You need to be careful and move according to what the enemy is doing. For instance, you may have a powerful move that’s slow. If you try using it, it’s possible the enemy will move out of the way. As well, if you see an enemy about to use a powerful skill on you, you may want to use the guard command instead of attacking.

Using this system, you can actually make combos to use to your advantage. For example, a simple combo involves using one character to launch an enemy into the air, and another one attacking the airborne enemy with arrows for bonus damage. It sounds complicated, but it’s really not, and you can set AI to have characters other than your protagonist act. In generally, the automatic battle AI is not bad at all, and you really only need to choose each characters’ moves for a difficult boss, not for regular encounters.

Each skill your character uses costs SP, but in this game SP management is very easy. SP regenerates automatically during the course of the battle, but you even have a command in battle you can use to restore all your SP at once with the only cost being a turn’s worth of time in battle. You can also use items to restore SP, but in general I’ve never had to do so except in an emergency. You can restore your health with skills or items, and fallen characters can be revived with spells or items as well.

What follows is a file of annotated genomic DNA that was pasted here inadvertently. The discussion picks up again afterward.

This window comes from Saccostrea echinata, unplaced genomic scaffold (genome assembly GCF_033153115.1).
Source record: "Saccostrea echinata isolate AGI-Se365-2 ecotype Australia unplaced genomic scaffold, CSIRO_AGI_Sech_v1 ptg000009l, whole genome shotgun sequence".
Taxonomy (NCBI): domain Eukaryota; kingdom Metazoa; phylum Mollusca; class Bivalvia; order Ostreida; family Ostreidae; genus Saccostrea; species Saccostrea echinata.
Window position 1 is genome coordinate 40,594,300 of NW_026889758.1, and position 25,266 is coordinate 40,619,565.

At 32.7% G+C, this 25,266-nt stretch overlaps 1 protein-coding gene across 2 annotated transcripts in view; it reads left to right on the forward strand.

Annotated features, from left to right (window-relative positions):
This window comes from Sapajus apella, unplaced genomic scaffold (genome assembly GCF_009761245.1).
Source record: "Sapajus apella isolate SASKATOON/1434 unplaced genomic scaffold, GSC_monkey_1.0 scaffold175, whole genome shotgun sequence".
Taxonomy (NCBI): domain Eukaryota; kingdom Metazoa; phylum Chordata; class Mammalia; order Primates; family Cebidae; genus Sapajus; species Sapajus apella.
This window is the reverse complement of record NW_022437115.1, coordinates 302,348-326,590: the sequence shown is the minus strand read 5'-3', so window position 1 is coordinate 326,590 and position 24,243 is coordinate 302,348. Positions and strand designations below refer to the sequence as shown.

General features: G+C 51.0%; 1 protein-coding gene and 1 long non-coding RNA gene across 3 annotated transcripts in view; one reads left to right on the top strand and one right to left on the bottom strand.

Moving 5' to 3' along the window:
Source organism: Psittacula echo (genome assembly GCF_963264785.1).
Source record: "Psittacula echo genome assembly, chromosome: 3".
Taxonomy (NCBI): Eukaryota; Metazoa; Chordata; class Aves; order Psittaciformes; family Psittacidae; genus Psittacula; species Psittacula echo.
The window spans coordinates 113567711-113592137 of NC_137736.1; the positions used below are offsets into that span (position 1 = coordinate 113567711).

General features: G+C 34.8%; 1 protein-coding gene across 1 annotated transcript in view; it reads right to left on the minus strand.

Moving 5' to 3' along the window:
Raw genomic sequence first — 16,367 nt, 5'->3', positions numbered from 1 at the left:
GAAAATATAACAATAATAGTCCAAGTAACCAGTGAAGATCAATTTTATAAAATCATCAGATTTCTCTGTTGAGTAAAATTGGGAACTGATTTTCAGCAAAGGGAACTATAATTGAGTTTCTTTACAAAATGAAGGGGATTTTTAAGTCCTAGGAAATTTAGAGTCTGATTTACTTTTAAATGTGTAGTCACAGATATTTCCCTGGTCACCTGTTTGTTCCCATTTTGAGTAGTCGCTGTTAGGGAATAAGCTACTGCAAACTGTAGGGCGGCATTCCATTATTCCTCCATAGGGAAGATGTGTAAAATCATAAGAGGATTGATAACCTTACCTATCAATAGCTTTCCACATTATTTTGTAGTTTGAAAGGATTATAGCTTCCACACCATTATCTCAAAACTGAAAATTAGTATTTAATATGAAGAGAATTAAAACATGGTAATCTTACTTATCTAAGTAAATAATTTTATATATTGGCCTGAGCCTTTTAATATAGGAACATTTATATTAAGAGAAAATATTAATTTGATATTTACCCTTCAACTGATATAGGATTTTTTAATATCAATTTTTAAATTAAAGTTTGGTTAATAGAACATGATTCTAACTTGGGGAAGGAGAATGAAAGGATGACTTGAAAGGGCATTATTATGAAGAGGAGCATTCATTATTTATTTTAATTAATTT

In this game, you have a number of passive skills you can equip to each character. You learn passive skills from equipment used. You can get new equipment by buying them in shops with currency, buying them from Chi with Chi points, or just through finding them in the dungeons you explore throughout the games. Weapons are generally interchangeable with all characters with the exception being weapons exclusive for certain characters.

Although my inventory became flooded with many kinds of equipment, the game had a great built-in sorting of the equipment from best to worst, so skill management on all of my characters was not stressful at all. Very useful equipment allows you to upgrade your skills with upgraded versions of the skill, which will be denoted with a plus sign at the end.

The battles happen when you physically encounter on-screen enemies, who you can sneak attack to act first. You can usually run from enemies, or you can choose to fight them to gain experience points and level up. The game is not grindy at all, but I chose to fight about half of the enemies I encountered just to ensure I wasn’t severely under-leveled. The battles themselves were very quick to complete on the normal difficulty.

The loading time is very quick, barely taking only a few seconds, and the battle itself would also be finished within 30 seconds. If you manage to land high combos, you’ll even get bonus experience. Some areas of the game have more powerful enemies guarding good rewards if you’re able to beat them, which in my opinion wasn’t too hard at all.